IPOLIPOLhttp://www.ipol.im/feed/IPOL Articles — Latest articles published in IPOL.ikiwiki2018-01-02T15:16:11ZThe Production of Ground Truths for Evaluating Highly Accurate Stereovision Algorithmshttp://www.ipol.im/pub/art/2018/187/Tristan Dagobert2018-01-02T15:16:11Z2018-01-01T23:00:00Z
The conception and improvement of algorithms for subpixel stereovision requires very precise test databases. The state of the art on the sets of images used extensively by the scientific community shows that they are often incomplete and imprecise compared to the dataset goals. We will present a method based on image synthesis to produce stereoscopic pairs with ground truths such as disparity and occlusion maps reaching an accuracy of about 1e-6 pixels. The a priori noise estimate is also taken into account. This process allows us to deliver a new image database consisting of 66 stereo pairs together with their ground truths.
A Contrario 3D Point Alignment Detection Algorithmhttp://www.ipol.im/pub/art/2017/214/Álvaro Gómez,
Gregory Randall,
Rafael Grompone von Gioi2017-12-29T23:31:54Z2017-12-29T23:00:00Z
In this article we present an algorithm for the detection of perceptually relevant alignments in 3D point clouds. The algorithm is an extension of the algorithm developed by Lezama et al. [J. Lezama, J-M. Morel, G. Randall, R. Grompone von Gioi, A Contrario 2D Point Alignment Detection, IEEE Transactions on Pattern Analysis and Machine Intelligence, 37 (3), pp. 499-512, 2015] for the case of sets of 2D points. The algorithm is based on the a contrario detection theory that mathematically formalizes the non-accidentalness principle proposed for perception: an observed structure is relevant if it rarely occurs by chance. This framework has been widely used in different detection tasks and leads to algorithms with a single critical parameter to control the number of false detections.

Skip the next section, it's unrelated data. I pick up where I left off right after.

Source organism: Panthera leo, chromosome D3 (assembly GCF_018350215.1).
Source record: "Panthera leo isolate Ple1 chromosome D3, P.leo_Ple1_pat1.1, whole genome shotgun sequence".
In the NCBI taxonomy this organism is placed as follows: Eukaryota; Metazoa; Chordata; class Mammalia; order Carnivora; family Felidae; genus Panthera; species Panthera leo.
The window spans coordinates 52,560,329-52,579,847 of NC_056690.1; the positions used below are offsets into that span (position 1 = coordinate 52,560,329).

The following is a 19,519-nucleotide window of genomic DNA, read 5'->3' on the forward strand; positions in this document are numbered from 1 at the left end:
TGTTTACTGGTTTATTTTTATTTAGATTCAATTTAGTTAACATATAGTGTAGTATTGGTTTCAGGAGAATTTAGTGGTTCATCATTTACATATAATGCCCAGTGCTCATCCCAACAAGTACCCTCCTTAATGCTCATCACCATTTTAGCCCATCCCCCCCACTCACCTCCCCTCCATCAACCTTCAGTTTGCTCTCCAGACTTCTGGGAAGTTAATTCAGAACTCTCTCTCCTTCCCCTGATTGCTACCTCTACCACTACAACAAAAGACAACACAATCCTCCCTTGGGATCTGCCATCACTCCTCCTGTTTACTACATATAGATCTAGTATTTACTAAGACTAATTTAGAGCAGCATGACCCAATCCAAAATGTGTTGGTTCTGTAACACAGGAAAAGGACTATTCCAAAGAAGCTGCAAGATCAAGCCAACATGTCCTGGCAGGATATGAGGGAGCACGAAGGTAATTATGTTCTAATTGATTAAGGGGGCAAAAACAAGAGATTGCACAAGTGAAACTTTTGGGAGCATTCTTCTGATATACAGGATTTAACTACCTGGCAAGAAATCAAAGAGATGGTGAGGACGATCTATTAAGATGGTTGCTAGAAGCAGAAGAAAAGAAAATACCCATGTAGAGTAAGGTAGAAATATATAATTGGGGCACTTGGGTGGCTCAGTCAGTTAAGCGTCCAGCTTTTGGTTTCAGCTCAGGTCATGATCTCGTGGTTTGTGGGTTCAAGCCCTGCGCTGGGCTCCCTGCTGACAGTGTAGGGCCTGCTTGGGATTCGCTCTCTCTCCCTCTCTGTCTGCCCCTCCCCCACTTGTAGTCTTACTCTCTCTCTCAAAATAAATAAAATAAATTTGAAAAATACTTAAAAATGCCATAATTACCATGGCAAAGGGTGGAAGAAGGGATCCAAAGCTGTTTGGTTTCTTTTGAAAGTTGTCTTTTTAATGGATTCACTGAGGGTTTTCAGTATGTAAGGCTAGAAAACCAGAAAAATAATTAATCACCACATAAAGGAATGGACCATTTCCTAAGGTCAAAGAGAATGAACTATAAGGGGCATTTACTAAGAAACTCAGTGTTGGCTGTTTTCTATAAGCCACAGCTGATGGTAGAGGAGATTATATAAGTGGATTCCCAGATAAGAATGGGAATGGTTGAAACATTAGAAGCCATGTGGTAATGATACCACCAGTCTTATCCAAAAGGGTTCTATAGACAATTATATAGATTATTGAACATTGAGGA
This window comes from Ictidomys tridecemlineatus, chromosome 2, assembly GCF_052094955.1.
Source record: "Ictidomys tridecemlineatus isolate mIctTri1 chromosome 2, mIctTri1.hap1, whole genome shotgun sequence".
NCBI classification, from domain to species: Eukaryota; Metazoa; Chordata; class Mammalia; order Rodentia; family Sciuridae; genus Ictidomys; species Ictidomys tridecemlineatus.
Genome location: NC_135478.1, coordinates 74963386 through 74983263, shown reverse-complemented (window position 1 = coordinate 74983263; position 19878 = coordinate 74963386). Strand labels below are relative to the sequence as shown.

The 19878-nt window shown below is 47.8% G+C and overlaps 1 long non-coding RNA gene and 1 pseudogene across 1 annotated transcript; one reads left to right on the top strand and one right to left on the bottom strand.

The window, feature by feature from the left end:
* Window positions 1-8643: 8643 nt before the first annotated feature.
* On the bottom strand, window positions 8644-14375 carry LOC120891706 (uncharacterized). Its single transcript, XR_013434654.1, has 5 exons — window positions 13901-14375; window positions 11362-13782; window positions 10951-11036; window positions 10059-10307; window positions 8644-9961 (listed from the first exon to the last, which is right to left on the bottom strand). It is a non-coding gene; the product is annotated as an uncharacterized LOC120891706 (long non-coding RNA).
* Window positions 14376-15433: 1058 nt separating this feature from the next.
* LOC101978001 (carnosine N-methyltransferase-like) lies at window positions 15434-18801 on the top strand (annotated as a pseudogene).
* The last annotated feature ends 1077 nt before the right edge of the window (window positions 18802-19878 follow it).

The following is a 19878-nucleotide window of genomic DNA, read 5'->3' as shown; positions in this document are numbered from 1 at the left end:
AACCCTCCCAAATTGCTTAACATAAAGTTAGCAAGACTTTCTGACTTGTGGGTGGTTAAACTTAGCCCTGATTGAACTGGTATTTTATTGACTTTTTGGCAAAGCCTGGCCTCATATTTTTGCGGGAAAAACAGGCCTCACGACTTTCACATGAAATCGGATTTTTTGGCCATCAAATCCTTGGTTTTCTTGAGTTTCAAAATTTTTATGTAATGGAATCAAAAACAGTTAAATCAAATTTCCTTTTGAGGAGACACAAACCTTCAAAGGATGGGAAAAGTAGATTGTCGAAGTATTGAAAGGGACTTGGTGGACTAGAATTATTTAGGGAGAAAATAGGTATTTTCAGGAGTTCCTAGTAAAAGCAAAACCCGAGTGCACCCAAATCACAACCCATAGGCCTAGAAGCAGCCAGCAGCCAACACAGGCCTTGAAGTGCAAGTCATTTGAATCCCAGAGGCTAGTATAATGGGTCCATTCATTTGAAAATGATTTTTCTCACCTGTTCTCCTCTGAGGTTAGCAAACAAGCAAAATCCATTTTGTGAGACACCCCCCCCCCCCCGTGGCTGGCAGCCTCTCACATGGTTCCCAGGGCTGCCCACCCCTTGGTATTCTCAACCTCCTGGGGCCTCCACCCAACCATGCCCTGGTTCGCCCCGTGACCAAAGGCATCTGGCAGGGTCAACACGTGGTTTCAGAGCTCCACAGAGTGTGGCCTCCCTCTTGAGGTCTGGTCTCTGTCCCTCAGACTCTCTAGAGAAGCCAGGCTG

Local Region Expansion: a Method for Analyzing and Refining Image Matcheshttp://www.ipol.im/pub/art/2017/154/Erez Farhan,
Elad Meir,
Rami Hagege2017-12-23T23:34:11Z2017-12-22T23:00:00Z
We present a novel method for locating large amounts of local matches between images, with highly accurate localization. Point matching is one of the most fundamental tasks in computer vision, extensively used in applications such as object detection, object tracking and structure from motion. The major challenge in point matching is to preserve large numbers of accurate matches between corresponding scene locations under different geometric and radiometric conditions, while keeping the number of false positives low. Recent publications have shown that applying an affine transformation model on local regions is a particularly suitable approach for point matching. Yet, affine invariant methods are not used extensively for two reasons: first, because these methods are computationally demanding; and second because the derived affine estimations have limited accuracy. In this work, we propose a novel method of region expansion that enhances region matches detected by any state-of-the-art method. The method is based on accurate estimation of affine transformations, which are used to predict matching locations beyond initially detected matches. We use the improved estimations of affine transformations to locally verify tentative matches in an efficient way. We systematically reject false matches, while improving the localization of correct matches that are usually rejected by state-of-the-art methods.